Several years ago I was put in charge of informing how a giant telecommunications company should rebrand after a major acquisition. The client saw their past as an era of “utility monopolization” and all of the consumer negativity that comes with it. The post-merger future appeared to present an opportunity to start a new chapter, and be an iconic brand that people would love and respect, versus tolerate. The available resources put towards the new brand seemed limitless, so the potential for this big change seemed plausible.
What resulted was what I dubbed “Apple Envy”, and it inspired me to look at brands in a fresh way. Following Apple was a potential trap. Did the audience for telecommunications services want their provider to be like Apple or did emotions and “belonging” not drive their choice? We did exhaustive research on what does drive choice in this space and concluded that consumers did not. In fact they hated the idea. They certainly didn’t want the current brand, but they did want one that helped them do more and be better connected to the world.
So can a brand be iconic and not be another Apple… not be a rockstar? This client’s brand was an American institution so it seemed destined to make an impact, but how and why? The answer appeared to lie in how we as humans attach to brands, not how brands project themselves to us. Understanding Brand Attachment was going to provide the answer, and it did.
I won’t disclose the details behind the eventual solution for this client, but I will share what I believe to be an important aspect of how we all should approach Branding, based on how customers engage and attach with Brands.
To begin, we humans are not hardwired to create relationships with corporations; we are wired to relate to each other as fellow humans. We identify each other by name and we categorize each other based on perception and experience: friend versus foe, strong versus weak, supportive versus destructive, etc. We can see this categorization in action when we feel in need. Who do we turn to when we feel lonely, feel depressed, need leadership and wise counsel, or maybe need a ride to the airport? This categorization process is fundamental to our social abilities as humans.
Brands are the personification, or humanization, of corporations. We can’t help it. As humans we automatically evaluate corporations as human entities. We project our human bias onto whatever and whomever we have a relationship with. This can be seen in our behavior towards our pets. Who hasn’t felt like their dog is sad when we leave them alone? We project our human feelings and emotions onto a dog or cat irrationally and expect them to be like us emotionally. In reality the opposite is also at work. Our dogs and cats project their “dogness” and “catness” onto our behaviors. A recent scientific article just proposed that cats see their owners as giant, benevolent felines. We import each other into our respective realities. Likewise we project our human bias onto organizations, and Brand is the manifestation of that projection.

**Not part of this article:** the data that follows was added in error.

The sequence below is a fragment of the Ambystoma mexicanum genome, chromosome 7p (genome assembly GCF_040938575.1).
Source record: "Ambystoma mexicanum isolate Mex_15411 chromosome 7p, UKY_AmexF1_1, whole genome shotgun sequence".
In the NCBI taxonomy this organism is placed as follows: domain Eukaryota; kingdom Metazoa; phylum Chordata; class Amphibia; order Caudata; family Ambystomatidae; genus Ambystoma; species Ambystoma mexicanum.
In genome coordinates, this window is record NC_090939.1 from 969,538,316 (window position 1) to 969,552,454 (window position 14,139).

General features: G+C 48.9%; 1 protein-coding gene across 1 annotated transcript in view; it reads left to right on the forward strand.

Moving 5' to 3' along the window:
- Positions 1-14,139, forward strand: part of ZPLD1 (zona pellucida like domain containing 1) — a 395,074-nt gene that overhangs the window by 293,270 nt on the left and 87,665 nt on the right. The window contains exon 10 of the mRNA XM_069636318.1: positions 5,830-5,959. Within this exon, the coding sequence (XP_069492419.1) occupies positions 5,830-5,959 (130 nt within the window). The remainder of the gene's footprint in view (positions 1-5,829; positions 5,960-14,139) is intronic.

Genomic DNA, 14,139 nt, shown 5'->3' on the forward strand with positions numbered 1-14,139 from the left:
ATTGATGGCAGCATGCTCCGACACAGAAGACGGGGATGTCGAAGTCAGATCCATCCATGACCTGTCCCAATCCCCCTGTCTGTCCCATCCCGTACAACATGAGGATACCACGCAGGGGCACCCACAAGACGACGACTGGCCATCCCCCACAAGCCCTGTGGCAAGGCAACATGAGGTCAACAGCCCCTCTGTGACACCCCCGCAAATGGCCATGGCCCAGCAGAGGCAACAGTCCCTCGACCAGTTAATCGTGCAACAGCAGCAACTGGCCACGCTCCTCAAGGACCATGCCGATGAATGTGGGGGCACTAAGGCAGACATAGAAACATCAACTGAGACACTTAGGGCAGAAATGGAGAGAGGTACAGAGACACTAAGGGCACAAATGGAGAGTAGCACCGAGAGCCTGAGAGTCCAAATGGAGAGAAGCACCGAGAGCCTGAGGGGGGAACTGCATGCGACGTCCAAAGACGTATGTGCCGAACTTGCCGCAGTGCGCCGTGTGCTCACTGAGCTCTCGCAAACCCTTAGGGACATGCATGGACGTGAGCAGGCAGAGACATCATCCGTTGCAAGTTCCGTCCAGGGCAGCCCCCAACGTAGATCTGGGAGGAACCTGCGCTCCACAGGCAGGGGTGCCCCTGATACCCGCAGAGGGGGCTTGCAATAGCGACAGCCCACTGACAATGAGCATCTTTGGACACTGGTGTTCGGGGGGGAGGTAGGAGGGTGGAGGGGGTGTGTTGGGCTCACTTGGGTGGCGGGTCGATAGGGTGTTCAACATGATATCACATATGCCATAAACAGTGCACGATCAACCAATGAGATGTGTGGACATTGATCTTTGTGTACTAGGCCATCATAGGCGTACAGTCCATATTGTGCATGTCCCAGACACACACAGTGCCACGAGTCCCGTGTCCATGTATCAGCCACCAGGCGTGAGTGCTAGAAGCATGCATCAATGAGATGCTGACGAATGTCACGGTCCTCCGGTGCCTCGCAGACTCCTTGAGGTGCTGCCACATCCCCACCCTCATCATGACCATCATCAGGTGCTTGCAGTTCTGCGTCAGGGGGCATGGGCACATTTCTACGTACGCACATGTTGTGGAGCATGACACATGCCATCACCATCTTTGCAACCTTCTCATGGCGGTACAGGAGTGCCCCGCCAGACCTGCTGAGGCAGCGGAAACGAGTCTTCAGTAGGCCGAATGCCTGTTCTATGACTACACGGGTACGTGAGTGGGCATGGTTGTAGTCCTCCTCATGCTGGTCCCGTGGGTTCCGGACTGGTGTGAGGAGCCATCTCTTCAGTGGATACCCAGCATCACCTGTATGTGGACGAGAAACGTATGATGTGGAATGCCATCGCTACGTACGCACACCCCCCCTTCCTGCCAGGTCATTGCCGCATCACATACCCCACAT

The mistake many Brands make is benchmarking against a homogenous, monolithic notion of a great brand. The reality is that there are myriad ways a brand can be great, or iconic, just as there are many ways a person can be great. We categorize people as great leaders, athletes, entertainers, hard workers, and on and on. We would not expect an Olympic champion to go through a makeover and become a world-class chef.
With brands the first level of categorization is utility. Not basic utility, but a higher order idea of what we need from them as human surrogates. This first division is Affinity or Enabling.
Affinity brands fill our need for identity; to define ourselves to others, project our values, and our basic need to belong. Affinity brands end up on tee shirts and tattoos. Apple is an affinity brand, as is Harley-Davidson, Nike, and Rolex. These brands are iconic in the way celebrities are iconic. These are the friends we want to be associated with. The cool kids who make us feel good that we know them.
Enabling brands fill our need to be more powerful and effective. They give us “Superpowers” to become like comic book heroes. Enabling brands give us extreme capabilities like the ability to get a package from New York to LA overnight, or get a pizza to magically show up in 30 minutes. We don’t wear enabling brands on tee-shirts, but they make us feel secure and empowered on the inside. They make us feel smart. UPS, Delta, and Verizon are enabling Brands, and iconic. These are the experts we go to when we have a problem. These are our BFFs.
There isn’t a “preferred” place to be with this Affinity/Enabling classification. Both fullfill a need and both have icon potential. It is like male and female; they are different but equally human. I also believe that it is more of a scale than an absolute, but be careful not to try to be both. Take a stand. The point is that a brand should know how its desired audience desires to attach to it and the utility it provides. For existing brands, like my telecom client, it is not impossible, but unnecessary to change from what they were (Enabling) to what they aspired to be with Apple Envy (Affinity) and they fortunately saw the logic.
In today’s customer-centric, brand-experience focused world, an understanding of Brand Attachment is not an option. Resources are too scarce and there is less time to correct mistakes. So start by asking yourself if your brand would pass the tee-shirt test. Would your shirt make you feel like you were really cool or delivering a delicious pizza?
Bill Chidley is a Partner and Co-Founder at ChangeUp. Creating Innovating Experiences that Drive Growth. http://www.changeupinc.com